September 27, 2011; Source: Bridgespan | This is a very impressive report from Bridgespan that recognizes both the challenges and the virtues of nonprofits in rural America. The authors, Alex Neuhoff and Andrew Dunckelman, begin their analysis (in the full report, not the executive summary) with an important question: “Poverty is more common in rural areas of the United States than in urban areas.Yet the nonprofit sector, a key force in the fight against poverty, is three times smaller in the rural US on a per capita basis than it is in urban areas. Why does this disparity in size exist? And what might be done to help nonprofits grow their impact in rural areas?” Among their findings are these:
- “Spending: While rural areas account for 18 percent of the total population and 22 percent of the nation’s poor, they receive only 8 percent of the total spending in the nonprofit sector.
- Financial health: Rural nonprofits actually exhibit better financial health than urban ones: They are less likely to run an operating deficit and have relatively more in cash reserves.
- Funding: Rural nonprofits…lack local funding sources, connections to outside funding sources, and the capacity to go after both.
- Leadership: Rural nonprofits face challenges in hiring and retaining talented staff and board members. Smaller budgets make it hard to offer attractive salaries, and even when talented candidates are hired, it can be hard to retain them…
- Distance: On average, in rural America, there is one nonprofit for every 50 square miles, while in urban areas, there is one nonprofit for every half of a square mile…rural nonprofits serve much larger swaths of land than urban ones?and beneficiaries who are highly dispersed and lack access to public transportation.”
As one might expect from an entity whose expertise is in helping nonprofits devise strategies for addressing strategic problems, the answers they lay out focus on what rural nonprofits themselves might do to overcome the specific challenges of nonprofit survival and advancement in rural America–strategically pursuing government and foundation grant opportunities, “networking outside their communities because…that is where the money is,” building strong leadership teams, using videoconferencing and the Internet to deliver services given the large geographies that many nonprofits cover, collaborating with other nonprofits, and affiliating with state or national nonprofit networks.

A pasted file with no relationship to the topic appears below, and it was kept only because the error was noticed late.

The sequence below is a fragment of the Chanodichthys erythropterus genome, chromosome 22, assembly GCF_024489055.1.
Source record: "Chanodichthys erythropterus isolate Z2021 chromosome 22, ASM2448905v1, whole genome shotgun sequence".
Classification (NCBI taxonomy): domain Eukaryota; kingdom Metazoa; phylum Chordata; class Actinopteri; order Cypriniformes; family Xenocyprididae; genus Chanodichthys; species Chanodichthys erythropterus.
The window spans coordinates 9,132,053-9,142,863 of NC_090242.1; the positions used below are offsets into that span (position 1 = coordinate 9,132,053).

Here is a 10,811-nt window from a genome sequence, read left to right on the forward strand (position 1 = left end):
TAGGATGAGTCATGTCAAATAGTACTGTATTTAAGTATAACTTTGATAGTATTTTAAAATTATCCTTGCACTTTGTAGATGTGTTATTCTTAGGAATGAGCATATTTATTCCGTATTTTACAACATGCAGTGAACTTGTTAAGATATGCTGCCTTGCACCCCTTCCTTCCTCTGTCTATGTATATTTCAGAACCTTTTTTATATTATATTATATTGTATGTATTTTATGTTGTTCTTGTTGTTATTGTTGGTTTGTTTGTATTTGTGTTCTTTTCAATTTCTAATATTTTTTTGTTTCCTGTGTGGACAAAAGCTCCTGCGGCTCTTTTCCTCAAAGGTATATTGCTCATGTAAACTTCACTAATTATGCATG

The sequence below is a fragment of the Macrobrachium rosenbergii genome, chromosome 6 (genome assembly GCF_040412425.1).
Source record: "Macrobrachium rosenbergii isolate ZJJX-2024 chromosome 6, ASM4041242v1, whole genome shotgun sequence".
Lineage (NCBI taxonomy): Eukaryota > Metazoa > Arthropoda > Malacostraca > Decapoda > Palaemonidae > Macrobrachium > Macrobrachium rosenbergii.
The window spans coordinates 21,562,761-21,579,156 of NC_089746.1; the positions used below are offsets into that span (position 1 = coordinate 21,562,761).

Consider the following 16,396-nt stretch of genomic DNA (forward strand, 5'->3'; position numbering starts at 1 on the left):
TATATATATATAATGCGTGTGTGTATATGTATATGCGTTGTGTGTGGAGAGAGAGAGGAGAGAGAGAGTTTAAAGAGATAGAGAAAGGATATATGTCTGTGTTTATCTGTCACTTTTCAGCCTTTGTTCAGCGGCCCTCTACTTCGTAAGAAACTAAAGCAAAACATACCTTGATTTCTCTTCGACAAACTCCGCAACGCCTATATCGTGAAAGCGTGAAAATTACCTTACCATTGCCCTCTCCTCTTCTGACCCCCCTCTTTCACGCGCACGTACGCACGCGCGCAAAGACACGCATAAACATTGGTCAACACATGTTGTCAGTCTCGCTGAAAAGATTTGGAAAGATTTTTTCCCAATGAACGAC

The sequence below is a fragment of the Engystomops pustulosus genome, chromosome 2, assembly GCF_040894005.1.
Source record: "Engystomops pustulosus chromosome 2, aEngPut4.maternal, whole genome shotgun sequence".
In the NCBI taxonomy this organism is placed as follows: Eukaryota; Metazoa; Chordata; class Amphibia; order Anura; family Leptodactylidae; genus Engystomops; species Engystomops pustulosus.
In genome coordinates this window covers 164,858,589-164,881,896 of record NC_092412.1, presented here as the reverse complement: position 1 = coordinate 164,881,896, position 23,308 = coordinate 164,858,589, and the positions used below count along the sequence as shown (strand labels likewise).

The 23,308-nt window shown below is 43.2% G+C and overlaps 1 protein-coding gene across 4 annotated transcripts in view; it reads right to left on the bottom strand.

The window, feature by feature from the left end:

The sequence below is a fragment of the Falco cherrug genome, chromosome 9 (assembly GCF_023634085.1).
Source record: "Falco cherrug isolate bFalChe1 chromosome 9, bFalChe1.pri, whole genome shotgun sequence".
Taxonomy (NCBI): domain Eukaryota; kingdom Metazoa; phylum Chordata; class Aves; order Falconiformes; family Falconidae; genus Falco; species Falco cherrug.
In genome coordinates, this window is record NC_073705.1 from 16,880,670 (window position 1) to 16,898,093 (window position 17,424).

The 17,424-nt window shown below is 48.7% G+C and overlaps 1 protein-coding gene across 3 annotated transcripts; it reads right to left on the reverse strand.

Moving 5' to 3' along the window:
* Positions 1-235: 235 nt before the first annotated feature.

The report mentions but doesn’t focus on the public and quasi-public policy dimensions underlying these problems, particularly the continued reluctance of foundations to support rural nonprofits (despite lip service to the contrary) and the rapidly declining federal government commitment to many aspects of rural community development. What nonprofits can do is to organize and advocate, to get the message across to institutional funders, both public and private, that the undercapitalization of rural nonprofits is short-sighted, bad practice, and ultimately self-defeating. Despite the existence of some foundation champions, foundations overall have to be held to account for their continued sluggish response to rural needs.
Toward the end of the Bridgespan report, the authors discuss reasons why national networks like the Local Initiatives Support Corporation have generated and maintained commitments to rural nonprofits (as in Rural LISC). The omit one big reason that should impel philanthropy to support rural groups, In urban areas, even though the headcounts for quantitative impact are obviously larger due to population densities, it is hard to imagine most nonprofits getting their organizational arms around large neighborhoods, much less cities, to be able to fully transform a community, the sizes are too large and the problems too complex and multifaceted. In small towns and rural areas, anyone who has worked in these places know that it is conceivable, palpable, that a group can realistically imagine community-wide transformative strategies. That is, in rural America, you can really see and touch community change–if foundations and the federal government are willing to ante up the resources to these “small but tough” rural nonprofits.
We commend this very useful report to NPQ Newswire readers.—Rick Cohen